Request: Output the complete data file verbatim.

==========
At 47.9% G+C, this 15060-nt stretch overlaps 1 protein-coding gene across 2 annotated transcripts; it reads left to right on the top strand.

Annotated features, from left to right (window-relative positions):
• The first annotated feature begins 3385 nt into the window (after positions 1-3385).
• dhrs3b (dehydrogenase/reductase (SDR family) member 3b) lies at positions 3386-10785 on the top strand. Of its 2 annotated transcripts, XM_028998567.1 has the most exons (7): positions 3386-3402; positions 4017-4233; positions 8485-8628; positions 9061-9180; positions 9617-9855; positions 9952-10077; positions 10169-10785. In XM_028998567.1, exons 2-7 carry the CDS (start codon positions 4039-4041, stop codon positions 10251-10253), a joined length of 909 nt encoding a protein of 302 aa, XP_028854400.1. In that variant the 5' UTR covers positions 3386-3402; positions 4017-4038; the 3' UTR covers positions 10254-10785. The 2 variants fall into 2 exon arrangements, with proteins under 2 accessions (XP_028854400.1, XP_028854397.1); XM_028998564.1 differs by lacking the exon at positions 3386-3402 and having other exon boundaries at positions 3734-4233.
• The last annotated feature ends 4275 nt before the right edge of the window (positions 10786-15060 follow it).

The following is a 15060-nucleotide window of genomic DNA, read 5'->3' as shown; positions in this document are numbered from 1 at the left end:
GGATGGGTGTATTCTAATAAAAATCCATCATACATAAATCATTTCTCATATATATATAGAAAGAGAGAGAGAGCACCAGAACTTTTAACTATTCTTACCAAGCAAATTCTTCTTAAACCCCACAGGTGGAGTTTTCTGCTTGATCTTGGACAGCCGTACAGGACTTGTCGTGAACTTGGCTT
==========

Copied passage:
At 47.9% G+C, this 15060-nt stretch overlaps 1 protein-coding gene across 2 annotated transcripts; it reads left to right on the top strand.

Annotated features, from left to right (window-relative positions):
• The first annotated feature begins 3385 nt into the window (after positions 1-3385).
• dhrs3b (dehydrogenase/reductase (SDR family) member 3b) lies at positions 3386-10785 on the top strand. Of its 2 annotated transcripts, XM_028998567.1 has the most exons (7): positions 3386-3402; positions 4017-4233; positions 8485-8628; positions 9061-9180; positions 9617-9855; positions 9952-10077; positions 10169-10785. In XM_028998567.1, exons 2-7 carry the CDS (start codon positions 4039-4041, stop codon positions 10251-10253), a joined length of 909 nt encoding a protein of 302 aa, XP_028854400.1. In that variant the 5' UTR covers positions 3386-3402; positions 4017-4038; the 3' UTR covers positions 10254-10785. The 2 variants fall into 2 exon arrangements, with proteins under 2 accessions (XP_028854400.1, XP_028854397.1); XM_028998564.1 differs by lacking the exon at positions 3386-3402 and having other exon boundaries at positions 3734-4233.
• The last annotated feature ends 4275 nt before the right edge of the window (positions 10786-15060 follow it).

The following is a 15060-nucleotide window of genomic DNA, read 5'->3' as shown; positions in this document are numbered from 1 at the left end:
GGATGGGTGTATTCTAATAAAAATCCATCATACATAAATCATTTCTCATATATATATAGAAAGAGAGAGAGAGCACCAGAACTTTTAACTATTCTTACCAAGCAAATTCTTCTTAAACCCCACAGGTGGAGTTTTCTGCTTGATCTTGGACAGCCGTACAGGACTTGTCGTGAACTTGGCTT